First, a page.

Market traders in the Liberian capital Monrovia say police have set fire to their stalls. This is part of an attempt to enforce a new ban on street vending.
Street vendors say police started demolishing their stalls in the busy Paynesville district on Sunday evening. The crackdown continued at daybreak on Monday, with police setting some stalls on fire. Nobody was reported to be injured.
The police confirm the demolitions, but say they are not unjustified.
The government wants the hawkers to go into designated indoor areas and issued a three-month ultimatum to pack up and leave the roadside. It says the traders are adding to congestion in bustling Monrovia. It says pedestrians are left with no room to walk. Those with mobile wares, such as those selling their goods from wheelbarrows are not affected by the ban.
The police say those traders who have not conformed to the ban are being evicted lawfully.
Most of the street traders in Monrovia are ex-combatants or refugees from Liberia's 14 years of civil war. They are unemployed and see selling as their only source of income.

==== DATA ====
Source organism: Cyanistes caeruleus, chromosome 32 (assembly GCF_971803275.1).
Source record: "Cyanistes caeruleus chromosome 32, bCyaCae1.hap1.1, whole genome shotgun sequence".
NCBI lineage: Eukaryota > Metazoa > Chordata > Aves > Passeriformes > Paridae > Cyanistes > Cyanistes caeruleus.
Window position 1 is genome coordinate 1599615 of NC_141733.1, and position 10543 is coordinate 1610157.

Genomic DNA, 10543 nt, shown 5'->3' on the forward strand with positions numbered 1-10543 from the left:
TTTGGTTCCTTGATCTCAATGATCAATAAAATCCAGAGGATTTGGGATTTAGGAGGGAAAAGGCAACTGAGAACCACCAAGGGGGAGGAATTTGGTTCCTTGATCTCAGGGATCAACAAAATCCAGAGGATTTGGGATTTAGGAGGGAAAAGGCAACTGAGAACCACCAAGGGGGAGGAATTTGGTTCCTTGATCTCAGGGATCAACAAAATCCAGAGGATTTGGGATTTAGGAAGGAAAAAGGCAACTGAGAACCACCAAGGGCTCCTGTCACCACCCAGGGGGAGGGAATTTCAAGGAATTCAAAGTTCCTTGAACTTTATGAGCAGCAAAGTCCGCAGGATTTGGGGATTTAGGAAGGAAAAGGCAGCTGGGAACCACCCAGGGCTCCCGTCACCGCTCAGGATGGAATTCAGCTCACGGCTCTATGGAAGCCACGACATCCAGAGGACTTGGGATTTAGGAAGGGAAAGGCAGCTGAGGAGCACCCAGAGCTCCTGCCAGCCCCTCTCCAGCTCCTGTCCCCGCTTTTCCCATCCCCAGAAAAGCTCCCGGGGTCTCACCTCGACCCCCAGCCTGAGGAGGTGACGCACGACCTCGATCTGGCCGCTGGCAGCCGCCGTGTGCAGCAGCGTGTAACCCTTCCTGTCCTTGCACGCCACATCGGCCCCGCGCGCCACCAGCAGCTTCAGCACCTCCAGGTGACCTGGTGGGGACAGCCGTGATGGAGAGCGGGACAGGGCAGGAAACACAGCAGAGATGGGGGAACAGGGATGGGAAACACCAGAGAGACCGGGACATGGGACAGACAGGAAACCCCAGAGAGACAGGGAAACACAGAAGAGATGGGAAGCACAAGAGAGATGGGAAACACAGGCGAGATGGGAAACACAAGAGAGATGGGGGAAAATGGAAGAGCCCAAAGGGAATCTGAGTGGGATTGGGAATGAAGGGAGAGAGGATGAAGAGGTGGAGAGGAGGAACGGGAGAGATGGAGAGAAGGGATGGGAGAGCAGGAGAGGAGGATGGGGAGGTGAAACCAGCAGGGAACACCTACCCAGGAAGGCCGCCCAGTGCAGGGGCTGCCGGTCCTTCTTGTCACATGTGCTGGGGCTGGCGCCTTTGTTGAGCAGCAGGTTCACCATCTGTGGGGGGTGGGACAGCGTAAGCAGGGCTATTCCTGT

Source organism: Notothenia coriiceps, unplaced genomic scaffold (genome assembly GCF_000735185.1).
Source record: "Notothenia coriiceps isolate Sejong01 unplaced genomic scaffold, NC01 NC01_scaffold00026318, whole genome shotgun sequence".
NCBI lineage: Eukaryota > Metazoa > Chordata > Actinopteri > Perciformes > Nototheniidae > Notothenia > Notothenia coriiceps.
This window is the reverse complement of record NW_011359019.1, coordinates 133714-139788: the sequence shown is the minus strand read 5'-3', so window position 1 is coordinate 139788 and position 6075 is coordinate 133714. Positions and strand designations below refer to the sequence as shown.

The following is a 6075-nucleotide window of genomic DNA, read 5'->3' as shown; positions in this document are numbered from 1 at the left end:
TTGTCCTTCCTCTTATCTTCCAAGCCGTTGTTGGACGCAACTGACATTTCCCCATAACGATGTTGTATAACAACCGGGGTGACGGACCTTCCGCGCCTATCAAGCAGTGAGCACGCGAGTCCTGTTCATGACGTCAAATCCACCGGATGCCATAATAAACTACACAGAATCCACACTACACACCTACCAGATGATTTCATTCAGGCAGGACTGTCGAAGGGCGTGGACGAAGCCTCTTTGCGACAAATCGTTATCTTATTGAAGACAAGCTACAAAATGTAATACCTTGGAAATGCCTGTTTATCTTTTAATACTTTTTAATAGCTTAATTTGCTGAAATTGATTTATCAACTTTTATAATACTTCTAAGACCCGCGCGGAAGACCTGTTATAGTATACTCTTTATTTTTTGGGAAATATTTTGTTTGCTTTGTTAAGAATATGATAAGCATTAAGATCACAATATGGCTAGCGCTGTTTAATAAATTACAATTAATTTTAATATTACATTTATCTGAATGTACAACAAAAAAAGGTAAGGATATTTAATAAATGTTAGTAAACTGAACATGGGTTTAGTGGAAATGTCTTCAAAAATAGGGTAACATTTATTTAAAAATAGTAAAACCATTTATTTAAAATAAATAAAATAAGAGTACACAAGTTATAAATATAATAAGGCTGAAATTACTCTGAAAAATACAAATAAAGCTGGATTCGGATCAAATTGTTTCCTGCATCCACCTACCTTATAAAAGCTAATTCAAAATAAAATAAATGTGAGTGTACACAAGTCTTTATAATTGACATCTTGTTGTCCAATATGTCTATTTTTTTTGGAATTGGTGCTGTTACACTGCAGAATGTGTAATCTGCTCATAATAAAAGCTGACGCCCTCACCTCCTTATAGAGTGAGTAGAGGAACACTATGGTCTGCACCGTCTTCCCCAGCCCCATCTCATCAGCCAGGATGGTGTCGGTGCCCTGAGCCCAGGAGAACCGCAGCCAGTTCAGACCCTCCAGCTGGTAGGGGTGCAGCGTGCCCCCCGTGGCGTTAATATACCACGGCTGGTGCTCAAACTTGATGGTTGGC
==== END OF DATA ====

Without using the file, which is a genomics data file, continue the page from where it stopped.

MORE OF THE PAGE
They say they do not want to move inside market halls, because their products will be less visible to potential customers and their revenue will drop.
By late morning on Monday the market traders had taken to the streets and marched to government buildings to deliver a statement protesting against the crackdown. They want the government to reverse its decision to remove them from the roadsides.
The police dispersed the demonstrators. It was reported that some protesters sustained minor injuries during resulting stampedes. Reports also say that the Vendors Association President Gibson Tommy was arrested for allegedly inciting the vendors against the security of the state.
The police say they will hold a press conference to review events later on.